• Armour
  • Mechanised recce
  • Motorised recce
  • LRDG patrols
  • Signals
  • CBRN recce
  • Base ISTAR
  • MBT replacement crews 

As a small reserve of a small army of a small nation we need to actively leverage off population centres, regional strengths and centres of excellence whilst synchronised and in some cases giving OPCOM over completely to other services. 

From the North of the country down the following is proposed for discussion.

  • 11/4 Bty, 16 Fd Regt. Looking to the British Army Reserve Honourable Artillery Company, re-role as Light ISR and leverage off 1 NZSAS Regiment to deliver training.
  • 3/6 RNZIR. Become the SMEs in SPOD Force Protection. Leverage off and support the RNZN. Similar to how the Falkland Islands Defence Force operates, become proficient in naval crew served weapons, boarding, understand in detail what a working port looks like, what it needs to function and how it needs to be protected.
  • Auckland Troop, 2 ER. Become port and maritime engineering SMEs.
  • East Coast Company, 5/7 RNZIR. Assault pioneers. Leverage off the Rotorua and the East Coast areas being the heartland of the New Zealand forestry industry, government (Forestry NZ) and forestry education. An excellent offer in training reservists to also gain recognised national qualifications in the safe use chainsaws and explosives.
  • Waikato Mounted Rifles
  • West Coast Company, 5/7 RNZIR. Create a clear ‘cavalry triangle’ (Hamilton- Whanganui-Linton) wholly dedicated to supporting QAMR. Replacement PPV crews and infantry dismounts for both operational and training purposes. If the Royal Wessex Yeomanry can raise, train and sustain CR2 crews, then it would seem an achievable goal for the RNZAC.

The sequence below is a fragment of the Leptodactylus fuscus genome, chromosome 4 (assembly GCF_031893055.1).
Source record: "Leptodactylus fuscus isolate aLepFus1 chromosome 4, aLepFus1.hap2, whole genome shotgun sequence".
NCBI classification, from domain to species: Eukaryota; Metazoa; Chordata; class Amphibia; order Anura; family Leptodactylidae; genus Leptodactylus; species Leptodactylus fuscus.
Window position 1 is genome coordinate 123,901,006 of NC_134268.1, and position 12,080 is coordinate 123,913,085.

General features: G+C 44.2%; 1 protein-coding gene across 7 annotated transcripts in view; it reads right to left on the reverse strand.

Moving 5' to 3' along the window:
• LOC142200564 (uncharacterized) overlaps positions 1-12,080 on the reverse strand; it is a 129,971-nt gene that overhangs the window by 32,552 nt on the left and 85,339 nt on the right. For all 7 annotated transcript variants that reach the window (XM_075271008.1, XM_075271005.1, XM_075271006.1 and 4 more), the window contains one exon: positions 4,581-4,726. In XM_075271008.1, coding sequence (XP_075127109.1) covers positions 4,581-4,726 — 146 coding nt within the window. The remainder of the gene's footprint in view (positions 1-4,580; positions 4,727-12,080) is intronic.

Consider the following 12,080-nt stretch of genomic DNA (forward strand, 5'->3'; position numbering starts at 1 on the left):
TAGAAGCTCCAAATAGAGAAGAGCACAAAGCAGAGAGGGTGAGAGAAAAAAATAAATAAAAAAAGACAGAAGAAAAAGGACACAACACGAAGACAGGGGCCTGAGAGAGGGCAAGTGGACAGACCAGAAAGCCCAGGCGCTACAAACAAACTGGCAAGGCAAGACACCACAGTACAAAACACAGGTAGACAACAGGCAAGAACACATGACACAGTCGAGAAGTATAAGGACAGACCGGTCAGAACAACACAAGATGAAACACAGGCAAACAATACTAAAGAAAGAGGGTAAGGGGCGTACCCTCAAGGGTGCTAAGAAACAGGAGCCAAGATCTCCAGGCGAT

• C Company, 2/4 RNZIR. Become the SMEs in APOD Force Protection. Leverage off and support the RNZAF Security Force. Similar to the RAF Regiment/RAAF Airfield Defence Guards (both of which fully utilize and have fully integrated reservists). Understand and be able to protect complex to austere airfields and air bases to stand off ranges.         
  • Wellington Company 5/7 RNZIR
  • Wellington Troop, 1 Signals Squadron
  • Wellington Troop, 2 ER, 
  • Reserve Military Intelligence element
  • Reserve Military Police element Support HQDJIATF with organic force protection and HQ administration. General EC2 intelligence. CPER SMEs. In general provide HQDJIATF with its own reservists, delivering a wide range of Pacific-focused population support resources to support engagement, exercises and deployments.
  • Alpha Company, 2/4 RNZIR. Support weapons. Possibly hand over the Carl Gustav 84mm completely. Make the Army Reserve the SMEs for this particular weapon system.
  • Bravo Company plus Charlie Company South, 2/4 RNZIR. Assault pioneers. As above, leveraging off regional forestry/primary industries expertise and workforce.
  • 38 CSS and 3 Transport Companies.  GS Medical Support. Leverage off the Defence Medical College and Dunedin Medical School to support DHG. Transform these units and give them a clear purpose and speciality in non-medical support trades.


The Army Reserve has the potential to significantly enhance the outputs of the NZDF if it is able to be radically remodelled and utilized as a strategic asset in an agile and novel way to support all of NZDF. 

Instead of thinking about what is convenient for the Regular Force to manage, we need to think about what is critical for the NZDF to be able to deliver on its commitment to the NZ Government. 

We need to utilize our core values, having the courage to radically rethink the Army Reserve, safe in the knowledge that Reservists have the commitment to rise to the challenge that climate change will inevitably send our way. 

If we embrace change, be radical and look to the future then we have the opportunity to provide a fully integrated and joint reserve force for New Zealand.


1 accessed 7 Apr 2020.

2 Canada’s Defence Policy 2017, p69.